A disconcerting mysticism

Often we think of prayer, meditation, contemplation and mysticism as stages or levels, a movement beyond petition, words, to space and connectivity. But they usually all have in common a withdrawal to a space or time to practice, a coming away to give yourself time to pray, meditate etc. This way of being, of taking time out has been an important part of my journey. Equally an important part has been a journey against separateness (dualism) in thinking about worship, mission, prayer.

The last few months I have found I needed less and less to withdraw, and felt more and more oneness. Even in moments of being alone, I am not seeking to practice prayer, or mediate, but simply experiencing A deeper connectedness, a constantacy, and not so much a tap or a well but more a “nowness” (which I think is Augustine) that is both full and empty, now and not yet, a future present state. This nowness is staying with me, there has been a shift from the struggle of being still and still moving to released and relaxed reality.

Its a great place, and something I really value as it seems a good shift beyond dualism. But to be honest it’s a bit disconcerting. Anyone else experiencing a shift in their inner life?

The deep magic at the edge

There is a deep magic happening on the edges of mission and church as we know it. It’s rooted, it’s moving from host to guest, power is being unveiled, relationship uncovered, dichotomies collapsed, and the walls are being called to dust. If you’re not sure what I’m talking about a good place start is here with Al Barrett or Cathy and John Wheatley

Local voices are being heard, new voices discovered and a new kind of leadership is emerging. It’s very local, and very connected. There’s maturer voices and younger dissenters, and I have admit I’m a little jealous. I’m loving my role of the last two years, but moving from the edge to the edge of the circle, has been a challenge. It’s made me ask questions of identity, revisit and wrestle again with who I am called to be. I am encouraged by encounters with people in simular roles, and by those coming through and holding the space at the edge of circle, but I miss the varied space of the margin.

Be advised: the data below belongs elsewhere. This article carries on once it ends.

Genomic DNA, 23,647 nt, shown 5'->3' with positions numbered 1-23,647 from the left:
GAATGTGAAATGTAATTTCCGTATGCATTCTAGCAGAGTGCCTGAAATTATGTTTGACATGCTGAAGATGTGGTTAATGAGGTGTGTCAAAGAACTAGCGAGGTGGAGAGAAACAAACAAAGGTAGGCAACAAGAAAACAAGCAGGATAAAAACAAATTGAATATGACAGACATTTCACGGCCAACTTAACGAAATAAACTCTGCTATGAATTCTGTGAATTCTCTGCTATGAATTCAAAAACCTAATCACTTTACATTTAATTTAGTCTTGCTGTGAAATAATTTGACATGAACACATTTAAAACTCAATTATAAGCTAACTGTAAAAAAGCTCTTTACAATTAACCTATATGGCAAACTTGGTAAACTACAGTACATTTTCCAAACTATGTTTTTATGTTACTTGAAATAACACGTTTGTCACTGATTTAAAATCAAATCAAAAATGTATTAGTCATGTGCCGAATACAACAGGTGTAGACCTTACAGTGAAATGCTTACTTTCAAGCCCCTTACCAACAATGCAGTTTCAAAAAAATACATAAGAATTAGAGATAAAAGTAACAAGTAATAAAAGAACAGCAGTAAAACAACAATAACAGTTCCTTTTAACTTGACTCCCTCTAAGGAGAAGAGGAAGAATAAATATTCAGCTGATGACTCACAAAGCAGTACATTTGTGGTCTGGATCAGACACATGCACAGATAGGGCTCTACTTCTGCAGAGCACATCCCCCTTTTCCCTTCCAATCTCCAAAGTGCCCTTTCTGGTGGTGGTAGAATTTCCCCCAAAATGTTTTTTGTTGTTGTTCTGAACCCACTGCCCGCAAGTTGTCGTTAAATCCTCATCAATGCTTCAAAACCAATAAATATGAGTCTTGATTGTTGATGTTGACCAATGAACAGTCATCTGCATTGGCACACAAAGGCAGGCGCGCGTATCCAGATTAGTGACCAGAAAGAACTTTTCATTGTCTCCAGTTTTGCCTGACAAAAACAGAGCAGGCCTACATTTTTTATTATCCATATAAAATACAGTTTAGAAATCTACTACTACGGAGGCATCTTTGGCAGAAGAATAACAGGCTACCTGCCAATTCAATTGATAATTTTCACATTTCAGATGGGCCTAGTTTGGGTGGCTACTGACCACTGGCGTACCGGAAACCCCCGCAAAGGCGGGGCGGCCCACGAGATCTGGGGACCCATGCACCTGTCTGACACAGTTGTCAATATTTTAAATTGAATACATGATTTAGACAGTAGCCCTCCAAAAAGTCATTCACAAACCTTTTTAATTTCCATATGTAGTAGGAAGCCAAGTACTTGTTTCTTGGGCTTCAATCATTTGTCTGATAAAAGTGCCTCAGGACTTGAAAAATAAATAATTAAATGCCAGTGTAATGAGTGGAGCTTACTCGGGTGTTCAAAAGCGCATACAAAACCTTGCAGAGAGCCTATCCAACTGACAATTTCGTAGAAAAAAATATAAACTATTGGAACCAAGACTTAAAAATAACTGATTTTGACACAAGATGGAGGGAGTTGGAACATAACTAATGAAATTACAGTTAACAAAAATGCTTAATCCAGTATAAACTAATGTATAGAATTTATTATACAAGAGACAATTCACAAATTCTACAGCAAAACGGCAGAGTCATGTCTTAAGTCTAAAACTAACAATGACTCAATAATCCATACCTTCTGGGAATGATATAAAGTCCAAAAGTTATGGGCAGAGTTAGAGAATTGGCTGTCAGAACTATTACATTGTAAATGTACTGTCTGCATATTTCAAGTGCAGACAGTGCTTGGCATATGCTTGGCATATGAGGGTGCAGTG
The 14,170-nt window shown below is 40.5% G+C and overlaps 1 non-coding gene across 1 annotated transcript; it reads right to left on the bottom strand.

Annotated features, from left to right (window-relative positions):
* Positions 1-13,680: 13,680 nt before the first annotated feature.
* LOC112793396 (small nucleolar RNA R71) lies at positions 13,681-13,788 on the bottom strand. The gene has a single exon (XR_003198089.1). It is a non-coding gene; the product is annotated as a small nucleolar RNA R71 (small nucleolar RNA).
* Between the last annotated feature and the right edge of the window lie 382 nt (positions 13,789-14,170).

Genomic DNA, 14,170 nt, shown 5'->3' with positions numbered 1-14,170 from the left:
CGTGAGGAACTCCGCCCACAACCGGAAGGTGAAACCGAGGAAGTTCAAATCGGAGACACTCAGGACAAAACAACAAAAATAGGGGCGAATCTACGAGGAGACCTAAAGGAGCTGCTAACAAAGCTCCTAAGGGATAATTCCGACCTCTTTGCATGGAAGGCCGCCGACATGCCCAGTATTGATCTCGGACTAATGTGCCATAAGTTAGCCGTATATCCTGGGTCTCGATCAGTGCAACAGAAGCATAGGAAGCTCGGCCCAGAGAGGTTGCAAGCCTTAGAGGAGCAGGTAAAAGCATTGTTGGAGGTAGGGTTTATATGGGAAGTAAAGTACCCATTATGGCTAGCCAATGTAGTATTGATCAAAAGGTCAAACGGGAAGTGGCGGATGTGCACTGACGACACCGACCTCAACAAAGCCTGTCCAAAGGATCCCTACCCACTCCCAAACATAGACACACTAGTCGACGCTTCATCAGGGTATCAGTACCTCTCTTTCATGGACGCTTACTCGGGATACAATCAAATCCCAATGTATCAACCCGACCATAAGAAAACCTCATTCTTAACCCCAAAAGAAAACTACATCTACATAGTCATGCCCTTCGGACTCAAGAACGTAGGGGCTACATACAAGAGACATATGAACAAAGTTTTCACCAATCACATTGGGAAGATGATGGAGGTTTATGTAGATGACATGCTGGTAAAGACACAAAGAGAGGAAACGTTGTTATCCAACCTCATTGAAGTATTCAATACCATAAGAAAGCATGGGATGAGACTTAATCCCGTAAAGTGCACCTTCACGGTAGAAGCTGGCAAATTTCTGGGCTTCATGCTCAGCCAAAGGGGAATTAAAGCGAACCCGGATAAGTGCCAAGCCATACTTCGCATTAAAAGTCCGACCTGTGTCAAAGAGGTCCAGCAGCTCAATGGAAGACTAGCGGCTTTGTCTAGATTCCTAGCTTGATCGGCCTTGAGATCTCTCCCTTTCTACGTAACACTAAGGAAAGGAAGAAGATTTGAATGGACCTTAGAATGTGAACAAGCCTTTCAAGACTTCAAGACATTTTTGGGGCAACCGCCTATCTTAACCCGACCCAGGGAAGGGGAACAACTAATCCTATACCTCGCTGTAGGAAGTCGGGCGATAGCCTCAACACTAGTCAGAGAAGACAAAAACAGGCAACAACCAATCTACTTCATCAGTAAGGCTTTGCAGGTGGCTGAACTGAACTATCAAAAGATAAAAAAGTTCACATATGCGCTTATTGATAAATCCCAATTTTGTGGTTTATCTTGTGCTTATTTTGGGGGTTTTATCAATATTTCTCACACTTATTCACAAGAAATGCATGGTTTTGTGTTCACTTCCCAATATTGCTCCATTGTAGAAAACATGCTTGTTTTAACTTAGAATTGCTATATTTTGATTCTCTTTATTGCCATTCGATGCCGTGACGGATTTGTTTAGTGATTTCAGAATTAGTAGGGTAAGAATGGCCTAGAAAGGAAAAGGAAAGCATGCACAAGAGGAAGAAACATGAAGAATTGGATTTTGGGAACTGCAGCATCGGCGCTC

One of the joys of my current role is the encouragement and space I have been given to be myself. It’s been great to bring in the thoughts and ways of being I have inhabited for the last 20 or so years and see people surprised by what seem natural.

As I reflected on what I want to say in this new iteration of Sunday Papers, I hope to keep spotting the deep magic underway on the edge and wrestle with what that means for me and the context I work in. Inevitably I expect I will drift but I hope I will live up a little to the challenge Nouwen offers.

“…I am deeply convinced that the Christian leader of the future is called to be completely irrelevant and to stand in this world with nothing to offer but his or her own vulnerable self.” Nouwen

Leaning in the direction of shalom

It is mistake we often make as we act, move and lean into shalom is a failure to connect this leaning into the future with the sense of trajectory that pervades the Judaeo Christian story. Truth is neither relative or absolute, it is directional. The story of shalom is the story towards completdness. It began before us and continues beyond us. It started in a garden and moves into a city. We have heard it said an eye for an eye but love your neighbour. We have heard it said love your neighbour but love you enemy. There was a separation between the sacred and secular, the world, the outer courtyard and the holy of holies. But we heard it said those walls would be called to dust and we have seen the temple curtain ripped in two. We have been embraced by Christ and embodied with the Spirit, and so we live in the now and not yet, we walk, live and lean into the future, part of the directional truth towards shalom.